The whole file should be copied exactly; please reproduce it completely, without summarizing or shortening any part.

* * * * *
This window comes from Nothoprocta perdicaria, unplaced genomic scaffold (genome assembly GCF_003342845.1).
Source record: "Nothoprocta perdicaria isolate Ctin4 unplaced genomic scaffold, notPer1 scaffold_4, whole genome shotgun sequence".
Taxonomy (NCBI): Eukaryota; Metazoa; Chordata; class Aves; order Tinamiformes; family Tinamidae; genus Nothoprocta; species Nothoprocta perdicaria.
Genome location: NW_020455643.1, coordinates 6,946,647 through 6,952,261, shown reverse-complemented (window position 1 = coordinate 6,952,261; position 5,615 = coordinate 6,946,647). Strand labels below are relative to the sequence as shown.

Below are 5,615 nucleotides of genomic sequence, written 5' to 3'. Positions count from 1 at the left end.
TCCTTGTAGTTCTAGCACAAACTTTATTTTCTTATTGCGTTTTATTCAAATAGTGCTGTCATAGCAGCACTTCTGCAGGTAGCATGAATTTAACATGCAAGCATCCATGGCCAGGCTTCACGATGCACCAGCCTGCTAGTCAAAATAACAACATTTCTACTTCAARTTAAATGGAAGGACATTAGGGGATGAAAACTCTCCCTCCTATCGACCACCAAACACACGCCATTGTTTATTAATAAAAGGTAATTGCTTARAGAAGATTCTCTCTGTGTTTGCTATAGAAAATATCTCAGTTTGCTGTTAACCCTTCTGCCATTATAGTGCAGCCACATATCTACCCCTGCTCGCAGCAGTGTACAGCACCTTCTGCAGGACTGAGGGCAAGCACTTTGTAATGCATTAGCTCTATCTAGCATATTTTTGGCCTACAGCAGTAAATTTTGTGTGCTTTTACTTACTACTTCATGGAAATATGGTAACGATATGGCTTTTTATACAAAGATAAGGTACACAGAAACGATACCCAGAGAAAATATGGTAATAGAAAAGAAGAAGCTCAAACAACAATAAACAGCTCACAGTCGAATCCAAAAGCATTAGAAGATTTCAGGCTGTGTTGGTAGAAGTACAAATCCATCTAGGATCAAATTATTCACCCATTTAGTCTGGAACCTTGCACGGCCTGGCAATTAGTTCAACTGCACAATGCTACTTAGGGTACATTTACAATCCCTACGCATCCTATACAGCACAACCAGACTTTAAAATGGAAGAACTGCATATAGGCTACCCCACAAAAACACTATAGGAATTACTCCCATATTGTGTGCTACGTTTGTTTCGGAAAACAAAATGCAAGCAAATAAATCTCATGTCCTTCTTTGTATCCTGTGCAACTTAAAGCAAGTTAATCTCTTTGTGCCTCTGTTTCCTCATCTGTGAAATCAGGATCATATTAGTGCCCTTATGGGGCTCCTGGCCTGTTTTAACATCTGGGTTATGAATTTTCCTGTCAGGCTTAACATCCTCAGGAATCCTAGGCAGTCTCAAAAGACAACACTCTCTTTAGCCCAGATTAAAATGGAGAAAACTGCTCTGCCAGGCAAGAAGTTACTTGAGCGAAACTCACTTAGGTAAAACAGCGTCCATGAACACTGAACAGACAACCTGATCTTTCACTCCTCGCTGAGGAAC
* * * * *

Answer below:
This window comes from Nothoprocta perdicaria, unplaced genomic scaffold (genome assembly GCF_003342845.1).
Source record: "Nothoprocta perdicaria isolate Ctin4 unplaced genomic scaffold, notPer1 scaffold_4, whole genome shotgun sequence".
Taxonomy (NCBI): Eukaryota; Metazoa; Chordata; class Aves; order Tinamiformes; family Tinamidae; genus Nothoprocta; species Nothoprocta perdicaria.
Genome location: NW_020455643.1, coordinates 6,946,647 through 6,952,261, shown reverse-complemented (window position 1 = coordinate 6,952,261; position 5,615 = coordinate 6,946,647). Strand labels below are relative to the sequence as shown.

Below are 5,615 nucleotides of genomic sequence, written 5' to 3'. Positions count from 1 at the left end.
TCCTTGTAGTTCTAGCACAAACTTTATTTTCTTATTGCGTTTTATTCAAATAGTGCTGTCATAGCAGCACTTCTGCAGGTAGCATGAATTTAACATGCAAGCATCCATGGCCAGGCTTCACGATGCACCAGCCTGCTAGTCAAAATAACAACATTTCTACTTCAARTTAAATGGAAGGACATTAGGGGATGAAAACTCTCCCTCCTATCGACCACCAAACACACGCCATTGTTTATTAATAAAAGGTAATTGCTTARAGAAGATTCTCTCTGTGTTTGCTATAGAAAATATCTCAGTTTGCTGTTAACCCTTCTGCCATTATAGTGCAGCCACATATCTACCCCTGCTCGCAGCAGTGTACAGCACCTTCTGCAGGACTGAGGGCAAGCACTTTGTAATGCATTAGCTCTATCTAGCATATTTTTGGCCTACAGCAGTAAATTTTGTGTGCTTTTACTTACTACTTCATGGAAATATGGTAACGATATGGCTTTTTATACAAAGATAAGGTACACAGAAACGATACCCAGAGAAAATATGGTAATAGAAAAGAAGAAGCTCAAACAACAATAAACAGCTCACAGTCGAATCCAAAAGCATTAGAAGATTTCAGGCTGTGTTGGTAGAAGTACAAATCCATCTAGGATCAAATTATTCACCCATTTAGTCTGGAACCTTGCACGGCCTGGCAATTAGTTCAACTGCACAATGCTACTTAGGGTACATTTACAATCCCTACGCATCCTATACAGCACAACCAGACTTTAAAATGGAAGAACTGCATATAGGCTACCCCACAAAAACACTATAGGAATTACTCCCATATTGTGTGCTACGTTTGTTTCGGAAAACAAAATGCAAGCAAATAAATCTCATGTCCTTCTTTGTATCCTGTGCAACTTAAAGCAAGTTAATCTCTTTGTGCCTCTGTTTCCTCATCTGTGAAATCAGGATCATATTAGTGCCCTTATGGGGCTCCTGGCCTGTTTTAACATCTGGGTTATGAATTTTCCTGTCAGGCTTAACATCCTCAGGAATCCTAGGCAGTCTCAAAAGACAACACTCTCTTTAGCCCAGATTAAAATGGAGAAAACTGCTCTGCCAGGCAAGAAGTTACTTGAGCGAAACTCACTTAGGTAAAACAGCGTCCATGAACACTGAACAGACAACCTGATCTTTCACTCCTCGCTGAGGAAC